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According to logical positivism, a scientific theory is an axiomatic system
that obtains an empirical interpretation through appropriate statements called
rules of correspondence, which establish a correlation between real objects
(or real processes) and the abstract concepts of the theory.
The language of a theory includes three kinds of terms:
 Logical terms, which include all mathematical terms.
 Observational terms, which denote objects or properties that can be directly
observed or measured.
 Theoretical terms, which denote objects or properties we cannot observe or measure
but we can only infer from direct observations.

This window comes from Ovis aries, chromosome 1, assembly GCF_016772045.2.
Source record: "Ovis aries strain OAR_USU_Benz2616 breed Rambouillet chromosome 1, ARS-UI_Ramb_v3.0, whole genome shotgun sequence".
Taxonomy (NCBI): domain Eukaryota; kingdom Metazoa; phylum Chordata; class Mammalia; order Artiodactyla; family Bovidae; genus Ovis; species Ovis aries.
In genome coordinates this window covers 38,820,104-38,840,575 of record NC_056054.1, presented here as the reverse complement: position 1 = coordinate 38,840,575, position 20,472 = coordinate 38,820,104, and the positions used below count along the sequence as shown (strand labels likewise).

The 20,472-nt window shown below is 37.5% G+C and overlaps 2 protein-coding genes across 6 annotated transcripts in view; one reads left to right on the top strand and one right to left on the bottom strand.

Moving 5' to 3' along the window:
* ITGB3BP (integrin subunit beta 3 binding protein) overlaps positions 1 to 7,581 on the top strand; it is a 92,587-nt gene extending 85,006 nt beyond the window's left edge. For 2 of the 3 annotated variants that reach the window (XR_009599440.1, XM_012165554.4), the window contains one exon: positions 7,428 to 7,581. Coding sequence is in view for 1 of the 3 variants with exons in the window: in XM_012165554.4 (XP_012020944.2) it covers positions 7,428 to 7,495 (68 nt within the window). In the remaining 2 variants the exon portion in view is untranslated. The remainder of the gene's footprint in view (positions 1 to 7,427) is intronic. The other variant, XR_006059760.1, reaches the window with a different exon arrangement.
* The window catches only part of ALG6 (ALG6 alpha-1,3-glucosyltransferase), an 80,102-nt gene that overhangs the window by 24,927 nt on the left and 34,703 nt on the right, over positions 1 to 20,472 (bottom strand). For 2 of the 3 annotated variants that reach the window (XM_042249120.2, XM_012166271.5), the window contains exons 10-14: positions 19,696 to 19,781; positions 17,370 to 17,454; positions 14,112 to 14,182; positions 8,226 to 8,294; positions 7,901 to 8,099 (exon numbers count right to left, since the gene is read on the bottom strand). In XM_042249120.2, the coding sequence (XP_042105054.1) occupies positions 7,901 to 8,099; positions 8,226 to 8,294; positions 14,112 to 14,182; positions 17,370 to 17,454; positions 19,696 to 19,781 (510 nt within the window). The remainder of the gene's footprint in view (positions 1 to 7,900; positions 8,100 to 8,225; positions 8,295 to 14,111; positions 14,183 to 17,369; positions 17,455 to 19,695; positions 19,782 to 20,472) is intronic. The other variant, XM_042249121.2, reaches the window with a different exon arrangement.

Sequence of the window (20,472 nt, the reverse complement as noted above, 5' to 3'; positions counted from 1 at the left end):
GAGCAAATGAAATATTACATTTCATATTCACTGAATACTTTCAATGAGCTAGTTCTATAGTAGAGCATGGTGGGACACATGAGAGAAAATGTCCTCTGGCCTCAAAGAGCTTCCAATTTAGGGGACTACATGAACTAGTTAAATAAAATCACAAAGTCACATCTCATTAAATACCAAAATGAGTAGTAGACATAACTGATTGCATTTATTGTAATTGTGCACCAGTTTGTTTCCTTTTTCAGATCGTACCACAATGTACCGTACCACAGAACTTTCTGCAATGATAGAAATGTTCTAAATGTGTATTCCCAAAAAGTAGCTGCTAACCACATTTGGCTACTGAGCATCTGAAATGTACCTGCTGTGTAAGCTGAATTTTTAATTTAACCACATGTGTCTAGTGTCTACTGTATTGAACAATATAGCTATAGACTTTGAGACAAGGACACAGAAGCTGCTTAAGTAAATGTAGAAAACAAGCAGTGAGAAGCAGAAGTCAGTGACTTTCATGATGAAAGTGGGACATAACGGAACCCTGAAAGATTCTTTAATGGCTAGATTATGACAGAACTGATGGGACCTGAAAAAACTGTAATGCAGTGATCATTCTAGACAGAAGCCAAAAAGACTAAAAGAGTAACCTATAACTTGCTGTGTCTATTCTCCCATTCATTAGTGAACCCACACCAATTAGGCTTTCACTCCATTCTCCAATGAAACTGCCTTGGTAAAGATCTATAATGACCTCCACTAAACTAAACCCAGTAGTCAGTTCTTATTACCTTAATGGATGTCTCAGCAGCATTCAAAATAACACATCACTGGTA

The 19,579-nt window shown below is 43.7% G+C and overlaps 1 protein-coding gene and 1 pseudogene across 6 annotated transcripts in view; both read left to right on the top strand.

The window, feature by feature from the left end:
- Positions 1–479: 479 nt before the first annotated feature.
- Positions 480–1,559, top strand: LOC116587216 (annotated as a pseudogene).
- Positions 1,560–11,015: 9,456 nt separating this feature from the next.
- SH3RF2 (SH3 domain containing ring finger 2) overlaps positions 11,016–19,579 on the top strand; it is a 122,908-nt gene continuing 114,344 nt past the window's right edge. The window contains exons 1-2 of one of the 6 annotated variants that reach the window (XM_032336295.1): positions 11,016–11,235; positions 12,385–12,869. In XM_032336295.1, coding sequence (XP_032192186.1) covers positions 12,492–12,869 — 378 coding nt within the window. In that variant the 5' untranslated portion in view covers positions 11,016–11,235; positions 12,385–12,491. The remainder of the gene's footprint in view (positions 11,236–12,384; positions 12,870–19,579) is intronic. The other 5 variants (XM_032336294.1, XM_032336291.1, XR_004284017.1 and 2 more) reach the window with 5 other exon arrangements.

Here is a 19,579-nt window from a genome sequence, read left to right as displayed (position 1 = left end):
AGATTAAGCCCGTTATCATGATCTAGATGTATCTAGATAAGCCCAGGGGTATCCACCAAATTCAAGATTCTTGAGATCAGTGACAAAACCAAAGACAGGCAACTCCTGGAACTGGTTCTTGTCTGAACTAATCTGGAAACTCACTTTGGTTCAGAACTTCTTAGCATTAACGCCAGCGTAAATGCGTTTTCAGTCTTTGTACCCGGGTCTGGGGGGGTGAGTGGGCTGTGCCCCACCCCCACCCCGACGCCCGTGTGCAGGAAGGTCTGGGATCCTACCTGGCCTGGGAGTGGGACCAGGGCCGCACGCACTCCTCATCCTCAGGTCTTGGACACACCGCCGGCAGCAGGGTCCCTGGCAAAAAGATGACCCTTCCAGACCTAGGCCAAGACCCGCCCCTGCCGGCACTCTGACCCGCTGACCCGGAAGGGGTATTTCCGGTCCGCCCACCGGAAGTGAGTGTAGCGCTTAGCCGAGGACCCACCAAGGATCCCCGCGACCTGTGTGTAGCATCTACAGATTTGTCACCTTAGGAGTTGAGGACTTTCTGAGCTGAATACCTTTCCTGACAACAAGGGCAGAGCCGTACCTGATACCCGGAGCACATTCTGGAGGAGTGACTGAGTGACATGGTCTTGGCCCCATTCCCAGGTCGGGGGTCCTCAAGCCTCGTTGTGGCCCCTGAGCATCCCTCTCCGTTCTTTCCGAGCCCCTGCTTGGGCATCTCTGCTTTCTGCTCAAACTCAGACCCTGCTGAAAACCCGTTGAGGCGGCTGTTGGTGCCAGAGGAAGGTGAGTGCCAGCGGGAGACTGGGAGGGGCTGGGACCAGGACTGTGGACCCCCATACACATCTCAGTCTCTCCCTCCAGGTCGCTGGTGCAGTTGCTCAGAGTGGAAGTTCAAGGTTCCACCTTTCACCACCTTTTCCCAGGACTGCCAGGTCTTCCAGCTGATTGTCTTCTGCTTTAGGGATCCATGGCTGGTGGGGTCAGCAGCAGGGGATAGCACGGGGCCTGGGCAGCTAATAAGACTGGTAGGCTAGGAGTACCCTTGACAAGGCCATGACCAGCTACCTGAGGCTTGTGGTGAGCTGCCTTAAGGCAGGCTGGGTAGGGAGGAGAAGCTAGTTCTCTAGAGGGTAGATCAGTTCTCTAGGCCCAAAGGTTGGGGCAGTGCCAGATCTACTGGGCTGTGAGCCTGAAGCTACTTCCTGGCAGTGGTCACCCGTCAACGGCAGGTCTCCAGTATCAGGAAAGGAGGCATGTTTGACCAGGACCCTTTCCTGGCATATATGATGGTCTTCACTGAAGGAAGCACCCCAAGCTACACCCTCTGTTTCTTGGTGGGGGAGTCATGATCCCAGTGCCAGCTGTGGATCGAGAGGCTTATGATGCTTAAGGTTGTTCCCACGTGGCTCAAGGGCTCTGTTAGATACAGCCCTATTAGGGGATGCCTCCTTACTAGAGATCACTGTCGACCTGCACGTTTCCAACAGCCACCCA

According to this distinction, the statements of a theory are divided in three sets:
 Logical statements, which include only logical terms.
 Observational statements, which include observational and logical terms.
 Theoretical statements, which include theoretical, observational and logical terms.
Theoretical statements are divided in:
 Pure theoretical statements, which do not include observational terms.
 Mixed theoretical statements, which include observational terms.
The following table represents the diverse kinds of statements.
Statements

Lstatements

Ostatements

Tstatements

Pure Tstatements

Mixed Tstatements

Lterms

Lterms

Oterms

Lterms

Tterms

Lterms

Oterms

Tterms

(Abbreviations: L=Logical, O=Observational, T=Theoretical)